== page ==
These Bricks Have Tiny Holes That Provide Shelter for Endangered Bees

published Jan 26, 2022
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Credit: Green&Blue

Here’s something that’s got the architecture community abuzz: while many parts of a home try to keep insects out, a new kind of brick encourages insects to come in.

Hard to bee-lieve, but it’s true. Cornwall, England-based company Green&Blue has produced Bee Brick, a unique building block with holes of various sizes, able to serve as habitat for bees. 

Why would anyone want bees nesting in their home? Isn’t that dangerous? The bricks are actually for non-swarming solitary bees such as red masons, leafcutters, and other cavity-nesting species that live outside colonies. The company explains: “Solitary bees are fascinating to watch and a wonderful way to introduce kids to bees. [They] have no queen or honey to protect, meaning they are non-aggressive and won’t sting.”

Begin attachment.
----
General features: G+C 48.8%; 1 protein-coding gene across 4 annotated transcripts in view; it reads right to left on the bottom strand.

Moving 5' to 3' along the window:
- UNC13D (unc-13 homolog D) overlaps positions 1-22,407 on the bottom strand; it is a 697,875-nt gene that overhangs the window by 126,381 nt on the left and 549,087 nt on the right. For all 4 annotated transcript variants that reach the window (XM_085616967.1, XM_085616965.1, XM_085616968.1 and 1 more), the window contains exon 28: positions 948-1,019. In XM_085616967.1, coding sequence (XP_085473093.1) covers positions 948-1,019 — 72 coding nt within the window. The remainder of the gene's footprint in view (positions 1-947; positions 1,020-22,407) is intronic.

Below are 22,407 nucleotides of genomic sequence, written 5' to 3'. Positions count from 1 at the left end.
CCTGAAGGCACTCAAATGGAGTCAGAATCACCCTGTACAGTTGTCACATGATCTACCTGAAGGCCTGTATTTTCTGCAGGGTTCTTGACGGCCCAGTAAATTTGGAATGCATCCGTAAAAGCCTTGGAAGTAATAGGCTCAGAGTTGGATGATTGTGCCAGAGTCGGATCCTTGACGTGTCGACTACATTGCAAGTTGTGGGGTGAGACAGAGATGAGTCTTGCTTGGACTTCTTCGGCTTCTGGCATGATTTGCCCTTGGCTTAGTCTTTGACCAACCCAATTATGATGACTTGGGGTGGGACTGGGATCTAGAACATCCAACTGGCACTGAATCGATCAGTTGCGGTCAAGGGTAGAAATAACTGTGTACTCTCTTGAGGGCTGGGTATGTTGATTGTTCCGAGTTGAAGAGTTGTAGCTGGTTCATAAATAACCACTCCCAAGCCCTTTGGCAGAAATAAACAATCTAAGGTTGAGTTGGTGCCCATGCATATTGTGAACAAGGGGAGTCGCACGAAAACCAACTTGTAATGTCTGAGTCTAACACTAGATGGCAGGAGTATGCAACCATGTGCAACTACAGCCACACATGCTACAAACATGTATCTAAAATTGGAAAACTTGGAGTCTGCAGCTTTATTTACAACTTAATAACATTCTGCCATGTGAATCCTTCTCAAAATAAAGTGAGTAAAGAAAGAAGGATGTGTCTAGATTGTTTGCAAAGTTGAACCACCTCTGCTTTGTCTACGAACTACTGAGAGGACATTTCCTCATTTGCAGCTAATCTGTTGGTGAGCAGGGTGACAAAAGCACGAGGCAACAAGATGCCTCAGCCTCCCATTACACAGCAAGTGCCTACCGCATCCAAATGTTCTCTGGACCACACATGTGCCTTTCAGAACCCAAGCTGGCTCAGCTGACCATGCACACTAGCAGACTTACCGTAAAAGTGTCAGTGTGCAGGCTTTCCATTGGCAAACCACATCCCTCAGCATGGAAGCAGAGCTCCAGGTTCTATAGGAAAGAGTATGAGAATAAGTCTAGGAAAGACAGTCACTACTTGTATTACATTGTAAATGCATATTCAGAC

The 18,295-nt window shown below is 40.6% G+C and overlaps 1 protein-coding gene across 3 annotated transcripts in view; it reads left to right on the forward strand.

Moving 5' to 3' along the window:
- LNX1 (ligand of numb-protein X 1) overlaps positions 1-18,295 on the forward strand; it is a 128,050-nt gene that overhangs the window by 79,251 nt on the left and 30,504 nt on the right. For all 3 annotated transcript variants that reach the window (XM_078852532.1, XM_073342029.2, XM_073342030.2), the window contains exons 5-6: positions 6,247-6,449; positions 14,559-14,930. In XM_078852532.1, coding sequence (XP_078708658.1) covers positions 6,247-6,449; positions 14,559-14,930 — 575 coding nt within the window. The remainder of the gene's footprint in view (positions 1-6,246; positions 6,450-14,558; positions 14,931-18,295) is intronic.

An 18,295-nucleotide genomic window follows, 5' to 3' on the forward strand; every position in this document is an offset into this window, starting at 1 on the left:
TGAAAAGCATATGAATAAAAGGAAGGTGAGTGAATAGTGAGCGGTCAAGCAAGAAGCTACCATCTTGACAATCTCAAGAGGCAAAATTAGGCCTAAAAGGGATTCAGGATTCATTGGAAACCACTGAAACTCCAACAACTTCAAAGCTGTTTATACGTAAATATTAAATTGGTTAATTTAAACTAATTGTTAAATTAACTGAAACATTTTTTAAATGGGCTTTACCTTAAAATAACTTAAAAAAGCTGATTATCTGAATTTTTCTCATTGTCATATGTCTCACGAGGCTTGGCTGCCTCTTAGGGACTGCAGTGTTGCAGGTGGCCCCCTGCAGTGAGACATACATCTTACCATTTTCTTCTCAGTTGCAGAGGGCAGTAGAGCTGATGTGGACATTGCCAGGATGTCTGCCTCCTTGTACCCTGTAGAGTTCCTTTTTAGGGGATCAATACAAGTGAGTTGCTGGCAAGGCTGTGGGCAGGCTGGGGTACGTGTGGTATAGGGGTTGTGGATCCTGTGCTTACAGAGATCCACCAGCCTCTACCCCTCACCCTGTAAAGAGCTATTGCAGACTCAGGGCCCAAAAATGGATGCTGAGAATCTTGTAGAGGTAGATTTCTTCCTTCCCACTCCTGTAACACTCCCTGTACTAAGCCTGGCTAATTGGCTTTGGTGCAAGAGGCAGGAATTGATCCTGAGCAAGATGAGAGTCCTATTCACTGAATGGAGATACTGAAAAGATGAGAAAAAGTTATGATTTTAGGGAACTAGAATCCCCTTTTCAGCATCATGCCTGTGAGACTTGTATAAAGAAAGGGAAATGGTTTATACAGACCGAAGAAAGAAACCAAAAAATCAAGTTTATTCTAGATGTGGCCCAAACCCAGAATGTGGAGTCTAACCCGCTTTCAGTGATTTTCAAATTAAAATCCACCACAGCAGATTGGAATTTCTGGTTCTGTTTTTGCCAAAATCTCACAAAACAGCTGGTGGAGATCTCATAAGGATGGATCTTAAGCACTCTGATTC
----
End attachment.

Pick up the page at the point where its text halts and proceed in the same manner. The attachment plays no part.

With bee populations declining due to disease, habitat loss, and climate change, simply installing a brick in your garden can greatly help their survival. And as a bonus, the sight of bees happily bumbling about in your flower bed would add personality to your property.

Bee Bricks recently made the news after the cities of Brighton and Hove, following similar policies in Dorset and Cornwall, announced that new buildings more than five meters tall must include some form of shelter for the endangered insects. Seeing as the U.K. alone has about 250 solitary bee species, this is definitely good news.

A Bee Brick costs £30 (about $40) and is available in white, black, red, and yellow. You can head over here to learn more.